It’s the same story every week – we pick up the racing paper, turn on a podcast, and log into a social media account just to see a driver patting himself on the back for how much he accomplished despite his lack of funds. According to him, he’s running an old chassis with a motor that’s never been freshened, and he hauls it all to and from the track on his own dime.
But he doesn’t have a day job, he’s running a new chassis, and his sponsor bought him that too-new-to-need-freshened motor.
As a publicist, it makes me want to scream for a number of reasons.
I hear it over and over again from clients – the frustration of dealing with drivers that cry poor. They believe that those drivers are gaining fans and patrons – the guy that walks up and buys them a tire because they feel bad for him – by lying about their situations.
But ask yourself this:
How did the people who actually did help non-successful driver X feel when they weren’t thanked? When all they heard was that driver didn’t have any support? Did it belittle their efforts and contributions? You bet.
Having a chip on your shoulder about not having support or real sponsors does nothing but attract pity, at best. If you’re lying about it, it’s worse – it’s demeaning. It depreciates the people that feel they have supported you and makes the fans that cheer for you feel duped when they figure it out.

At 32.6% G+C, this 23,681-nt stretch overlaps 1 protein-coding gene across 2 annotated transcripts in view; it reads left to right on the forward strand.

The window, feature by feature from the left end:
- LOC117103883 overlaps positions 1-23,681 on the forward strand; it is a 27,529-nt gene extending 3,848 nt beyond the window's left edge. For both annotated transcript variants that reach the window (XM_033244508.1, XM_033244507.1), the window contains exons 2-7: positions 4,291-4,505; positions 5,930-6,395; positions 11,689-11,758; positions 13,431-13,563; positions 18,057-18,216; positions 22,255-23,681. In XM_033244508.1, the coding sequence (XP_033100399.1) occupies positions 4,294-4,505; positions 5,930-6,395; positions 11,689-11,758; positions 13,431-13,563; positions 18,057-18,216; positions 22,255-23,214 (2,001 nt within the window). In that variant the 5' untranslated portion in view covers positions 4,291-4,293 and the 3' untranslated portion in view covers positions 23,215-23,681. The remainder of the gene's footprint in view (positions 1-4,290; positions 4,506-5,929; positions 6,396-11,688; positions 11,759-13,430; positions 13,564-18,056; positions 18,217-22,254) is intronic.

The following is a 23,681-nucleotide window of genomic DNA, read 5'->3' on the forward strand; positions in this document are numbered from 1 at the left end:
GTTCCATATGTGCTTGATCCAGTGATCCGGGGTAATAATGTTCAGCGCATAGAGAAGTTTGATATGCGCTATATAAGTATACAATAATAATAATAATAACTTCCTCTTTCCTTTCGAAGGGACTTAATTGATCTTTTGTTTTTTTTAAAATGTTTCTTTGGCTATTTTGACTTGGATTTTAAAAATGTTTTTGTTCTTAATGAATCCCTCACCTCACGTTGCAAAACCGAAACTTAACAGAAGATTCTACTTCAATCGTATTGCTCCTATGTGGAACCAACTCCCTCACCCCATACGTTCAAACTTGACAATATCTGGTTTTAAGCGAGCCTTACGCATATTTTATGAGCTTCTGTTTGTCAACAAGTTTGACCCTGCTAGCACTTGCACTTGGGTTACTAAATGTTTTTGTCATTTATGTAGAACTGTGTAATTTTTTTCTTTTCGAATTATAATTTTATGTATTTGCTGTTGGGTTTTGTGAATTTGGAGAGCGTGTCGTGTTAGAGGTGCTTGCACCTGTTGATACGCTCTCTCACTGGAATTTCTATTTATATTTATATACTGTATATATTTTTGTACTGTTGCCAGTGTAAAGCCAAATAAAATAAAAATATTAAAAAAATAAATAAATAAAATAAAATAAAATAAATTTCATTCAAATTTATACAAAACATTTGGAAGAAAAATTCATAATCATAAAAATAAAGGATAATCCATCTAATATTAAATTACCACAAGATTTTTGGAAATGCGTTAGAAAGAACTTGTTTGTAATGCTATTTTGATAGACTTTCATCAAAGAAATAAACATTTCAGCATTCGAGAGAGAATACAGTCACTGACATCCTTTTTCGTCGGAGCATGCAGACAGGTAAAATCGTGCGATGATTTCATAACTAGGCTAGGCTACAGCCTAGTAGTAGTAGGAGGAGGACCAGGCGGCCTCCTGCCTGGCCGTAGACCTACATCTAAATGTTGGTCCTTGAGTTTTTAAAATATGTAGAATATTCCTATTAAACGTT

Yes, there are some people that will give the guy who complains that he’s broke some help here and there. But it’s not a long-term solution, and it’s not free. Help like that comes with a catch. If you accept money, a discount or equipment based on the fact that you just don’t have enough to race on your own, you’ll only have them as long as you’re broke. If you’re successful, they’re out.
I know what you’re thinking: what if they just start liking me for what I do and not just because they feel bad for me? They won’t. Why? Because you’ll run them off in the meantime. They’ll see you on Twitter buying new Nike’s. You’ll take your wife out to a nice dinner. And they imagine that it’s their money funding those purchases. It’s especially raw when many of these people haven’t bought new Nike’s for themselves in a long while.
That’s why need-based sponsorship is never a real solution.
Yes, it’s frustrating to see a guy lie about what he has to get someone to buy him a tire or lend him a motor. It’s frustrating to see guys that don’t have a job ask for people to find him a ride. But whatever they get is fleeting.
Performance-based sponsorship is long-term. As long as you execute the program, whether it’s winning races or showing up for your sponsor’s events, you will have their support.
Don’t whine about not having any sponsors (i.e. devaluing any help you have), and shout from the rooftops how wonderful the people are who already support you. Positive attracts positive, and if you’re generous with crediting others, you have the ability create long-term relationships with generous people.
So how do you cope with drivers that cry poor? I would love to hear about it.
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